The Brookhaven Report (WASH-740)

WASH-740, Theoretical Possibilities and Consequences of Major Accidents in Large Nuclear Power Plants (also known as The Brookhaven Report) was published in 1957 by the US Atomic Energy Commission (US AEC). The statistics-based report estimated the possible effects of a maximum credible reactor accident. It was estimated that such an accident could cause up to 3,400 deaths, 43,000 injuries and property damage of 7 billion US dollars. An updated 1965 issue of the report estimated dramatically higher numbers of 45,000 deaths, 100,000 injuries, and 17 billion US dollars in property damage. The report triggered considerable public concern about the safety of nuclear energy and protests about its use. However, the report lacked a proper calculation of the probability of such an accident.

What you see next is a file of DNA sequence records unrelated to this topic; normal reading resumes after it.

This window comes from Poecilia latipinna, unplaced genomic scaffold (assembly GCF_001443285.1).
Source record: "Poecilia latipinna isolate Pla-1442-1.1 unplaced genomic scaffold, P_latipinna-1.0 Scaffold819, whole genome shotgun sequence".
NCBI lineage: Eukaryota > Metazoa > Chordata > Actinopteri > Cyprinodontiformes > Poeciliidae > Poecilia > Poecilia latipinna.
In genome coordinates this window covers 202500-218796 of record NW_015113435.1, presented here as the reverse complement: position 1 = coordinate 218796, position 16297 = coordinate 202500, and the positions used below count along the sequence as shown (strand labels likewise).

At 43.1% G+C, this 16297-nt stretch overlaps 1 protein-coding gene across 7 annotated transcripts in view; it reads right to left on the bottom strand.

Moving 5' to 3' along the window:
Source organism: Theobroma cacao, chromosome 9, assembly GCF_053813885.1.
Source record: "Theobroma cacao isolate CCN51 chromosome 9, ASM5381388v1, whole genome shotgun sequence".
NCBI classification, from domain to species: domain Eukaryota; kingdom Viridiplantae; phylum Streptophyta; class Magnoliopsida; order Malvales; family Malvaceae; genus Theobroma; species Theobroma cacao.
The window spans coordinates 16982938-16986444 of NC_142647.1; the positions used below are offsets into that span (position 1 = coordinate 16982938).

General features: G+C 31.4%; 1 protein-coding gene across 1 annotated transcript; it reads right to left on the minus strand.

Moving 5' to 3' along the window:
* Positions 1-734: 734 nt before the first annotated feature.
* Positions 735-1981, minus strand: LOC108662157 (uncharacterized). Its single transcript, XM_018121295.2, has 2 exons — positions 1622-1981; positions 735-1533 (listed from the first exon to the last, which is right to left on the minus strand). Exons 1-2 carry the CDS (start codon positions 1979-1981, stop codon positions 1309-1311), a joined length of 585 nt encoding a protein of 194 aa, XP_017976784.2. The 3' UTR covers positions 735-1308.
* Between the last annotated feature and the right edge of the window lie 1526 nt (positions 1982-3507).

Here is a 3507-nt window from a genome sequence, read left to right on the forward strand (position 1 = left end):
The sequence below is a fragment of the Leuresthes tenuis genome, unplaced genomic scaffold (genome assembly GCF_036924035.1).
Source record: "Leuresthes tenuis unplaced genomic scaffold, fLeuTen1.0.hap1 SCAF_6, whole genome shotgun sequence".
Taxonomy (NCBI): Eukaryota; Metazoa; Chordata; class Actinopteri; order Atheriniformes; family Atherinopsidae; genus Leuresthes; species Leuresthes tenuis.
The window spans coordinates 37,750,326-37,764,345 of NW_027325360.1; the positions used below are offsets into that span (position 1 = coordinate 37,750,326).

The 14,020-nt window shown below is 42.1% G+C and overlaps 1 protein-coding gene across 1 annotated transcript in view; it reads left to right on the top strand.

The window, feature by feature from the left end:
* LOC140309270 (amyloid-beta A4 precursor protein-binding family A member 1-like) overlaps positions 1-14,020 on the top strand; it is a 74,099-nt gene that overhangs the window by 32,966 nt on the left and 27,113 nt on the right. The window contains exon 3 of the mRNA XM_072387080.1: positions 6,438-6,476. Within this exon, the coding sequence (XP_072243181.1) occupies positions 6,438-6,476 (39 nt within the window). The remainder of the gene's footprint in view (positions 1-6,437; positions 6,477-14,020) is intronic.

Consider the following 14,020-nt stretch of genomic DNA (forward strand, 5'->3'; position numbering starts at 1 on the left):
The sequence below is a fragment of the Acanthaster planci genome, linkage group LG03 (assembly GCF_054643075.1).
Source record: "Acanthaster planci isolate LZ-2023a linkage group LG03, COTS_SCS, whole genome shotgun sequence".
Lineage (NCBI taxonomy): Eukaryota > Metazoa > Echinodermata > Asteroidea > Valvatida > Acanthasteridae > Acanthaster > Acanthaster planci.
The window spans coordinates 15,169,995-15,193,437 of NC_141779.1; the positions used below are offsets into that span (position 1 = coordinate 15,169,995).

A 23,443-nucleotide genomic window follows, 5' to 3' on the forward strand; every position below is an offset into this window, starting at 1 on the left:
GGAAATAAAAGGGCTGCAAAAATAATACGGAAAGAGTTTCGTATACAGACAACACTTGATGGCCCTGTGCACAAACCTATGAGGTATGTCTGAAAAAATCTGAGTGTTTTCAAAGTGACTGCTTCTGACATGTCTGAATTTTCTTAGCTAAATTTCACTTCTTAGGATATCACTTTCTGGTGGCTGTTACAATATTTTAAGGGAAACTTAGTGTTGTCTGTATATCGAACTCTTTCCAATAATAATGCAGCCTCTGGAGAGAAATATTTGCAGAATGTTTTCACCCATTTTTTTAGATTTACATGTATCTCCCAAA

After a set of subsequent studies, a 2009 report State-of-the-Art Reactor Consequence Analyses (SOARCA) further defined the probability of certain scenarios based on complex computer models and modern security standards.

Further Readings: 
  • Cooke, Stephanie. In Mortal Hands: A Cautionary History of the Nuclear Age. London: Bloomsbury, 2009.